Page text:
Sure, PowerPoint presentations have displaced chalkboards; enrollments in massive open online courses often exceed 100,000 (though the number of engaged students tends to be much smaller); and “flipped classrooms” replace homework with watching taped lectures, while class time is spent discussing homework exercises. But, given education’s centrality to raising productivity, shouldn’t efforts to reinvigorate today’s sclerotic Western economies focus on how to reinvent higher education?
One can understand why change is slow to take root at the primary and secondary school level, where the social and political obstacles are massive. But colleges and universities have far more capacity to experiment; indeed, in many ways, that is their raison d’être.
I had assumed that Terayama’s spectacles were the madly exaggerated, surreal fantasies of a poet’s feverish mind. But what astonished me about Tokyo, on visiting it for the first time, in the fall of 1975, was how much it resembled a Tenjo Sajiki theatre set. There was something theatrical, even hallucinatory, about the cityscape itself, where nothing was understated: products, places, entertainment, and fashion screamed for attention. In Tokyo, it seemed, very little was out of sight.
I never thought that I could be Japanese, nor did I wish to be. But I was open to change. This meant, in the early stages of my life in Japan, almost total immersion. In the first few weeks, I walked around in a daze, a lone foreigner bobbing along in crowds, taking everything in. I walked and walked, often losing my way in the maze of streets in Shinjuku or Shibuya. Much of the advertising was in the same intense hues as the azure skies of early autumn. And I realized now that the colors in old Japanese woodcuts were not stylized at all, but an accurate depiction of Japanese light.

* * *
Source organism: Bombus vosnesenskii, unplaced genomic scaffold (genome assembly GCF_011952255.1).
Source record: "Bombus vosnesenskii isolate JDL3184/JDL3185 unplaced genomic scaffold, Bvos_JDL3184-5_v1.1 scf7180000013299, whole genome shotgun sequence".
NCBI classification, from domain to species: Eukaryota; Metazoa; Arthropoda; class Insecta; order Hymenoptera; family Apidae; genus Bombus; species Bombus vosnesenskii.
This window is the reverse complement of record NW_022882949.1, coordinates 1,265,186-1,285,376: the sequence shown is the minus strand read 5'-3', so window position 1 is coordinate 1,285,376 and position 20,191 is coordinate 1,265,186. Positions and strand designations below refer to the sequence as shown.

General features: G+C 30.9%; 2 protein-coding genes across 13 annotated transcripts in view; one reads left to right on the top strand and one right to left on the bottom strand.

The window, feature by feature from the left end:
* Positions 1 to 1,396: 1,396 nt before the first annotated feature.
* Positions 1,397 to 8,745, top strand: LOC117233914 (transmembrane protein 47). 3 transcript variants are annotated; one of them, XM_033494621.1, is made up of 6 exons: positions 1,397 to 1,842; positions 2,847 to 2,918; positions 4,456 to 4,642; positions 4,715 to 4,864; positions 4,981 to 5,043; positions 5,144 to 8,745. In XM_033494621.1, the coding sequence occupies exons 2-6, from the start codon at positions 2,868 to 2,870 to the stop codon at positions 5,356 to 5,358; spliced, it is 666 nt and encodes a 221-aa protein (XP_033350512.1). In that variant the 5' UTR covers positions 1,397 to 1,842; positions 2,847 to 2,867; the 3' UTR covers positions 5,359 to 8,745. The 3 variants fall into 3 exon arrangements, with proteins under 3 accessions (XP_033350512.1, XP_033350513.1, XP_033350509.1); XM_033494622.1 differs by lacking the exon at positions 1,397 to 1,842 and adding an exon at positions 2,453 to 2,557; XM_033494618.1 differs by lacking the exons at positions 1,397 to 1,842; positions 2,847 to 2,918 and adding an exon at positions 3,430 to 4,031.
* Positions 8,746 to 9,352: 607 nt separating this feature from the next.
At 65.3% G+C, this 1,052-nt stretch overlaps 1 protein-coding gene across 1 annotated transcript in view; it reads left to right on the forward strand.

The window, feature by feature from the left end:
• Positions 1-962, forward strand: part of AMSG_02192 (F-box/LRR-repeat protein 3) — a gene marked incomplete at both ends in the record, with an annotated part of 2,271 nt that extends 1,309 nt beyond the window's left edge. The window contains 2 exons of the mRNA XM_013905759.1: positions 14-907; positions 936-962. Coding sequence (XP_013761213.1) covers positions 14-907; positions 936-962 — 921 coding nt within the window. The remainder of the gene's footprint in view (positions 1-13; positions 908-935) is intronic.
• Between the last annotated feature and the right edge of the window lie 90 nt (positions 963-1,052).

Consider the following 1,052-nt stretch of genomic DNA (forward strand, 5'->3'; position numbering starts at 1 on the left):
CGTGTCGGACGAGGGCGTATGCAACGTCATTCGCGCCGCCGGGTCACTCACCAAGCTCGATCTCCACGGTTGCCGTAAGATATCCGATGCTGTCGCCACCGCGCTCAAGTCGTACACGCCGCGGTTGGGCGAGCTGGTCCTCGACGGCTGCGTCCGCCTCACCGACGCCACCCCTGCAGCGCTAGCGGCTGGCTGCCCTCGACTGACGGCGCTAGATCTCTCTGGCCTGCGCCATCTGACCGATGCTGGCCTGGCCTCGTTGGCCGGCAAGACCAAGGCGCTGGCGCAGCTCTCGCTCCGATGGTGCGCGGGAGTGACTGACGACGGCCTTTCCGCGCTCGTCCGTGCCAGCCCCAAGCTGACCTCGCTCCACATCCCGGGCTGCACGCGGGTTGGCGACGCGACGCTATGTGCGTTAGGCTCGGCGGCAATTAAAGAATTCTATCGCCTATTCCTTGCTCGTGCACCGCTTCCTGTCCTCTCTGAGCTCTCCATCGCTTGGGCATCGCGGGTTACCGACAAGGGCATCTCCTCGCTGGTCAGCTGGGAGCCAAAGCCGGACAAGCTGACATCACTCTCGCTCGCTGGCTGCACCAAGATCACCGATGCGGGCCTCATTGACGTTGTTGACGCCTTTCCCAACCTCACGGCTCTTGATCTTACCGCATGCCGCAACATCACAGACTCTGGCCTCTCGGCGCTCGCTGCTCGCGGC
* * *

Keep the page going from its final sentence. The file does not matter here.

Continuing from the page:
Change, then, isn’t just a constant — it’s a source of hope. Horn’s all-encompassing vision embraces the potential of technological advancement, the bugbear of How to Stop Time, and while Haig’s novel fetishizes the past, Eternal Life is resolutely forward-looking — it even features a crucial plot point that involves a cryptocurrency mining rig. At the end of the book, Rachel finds herself holding a newborn in one hand and a smartphone — that symbol of our age — in the other, awash in an unusual sense of peace and possibility. And she awaits a man who “had run out to pick up a few necessities, a strange thing that young men now seemed to routinely do for their wives and children, along with dozens of other tasks she had never seen any man do, like vacuuming a rug or emptying a dishwasher.” And that, if nothing else, is hopeful indication indeed that things can change for the better.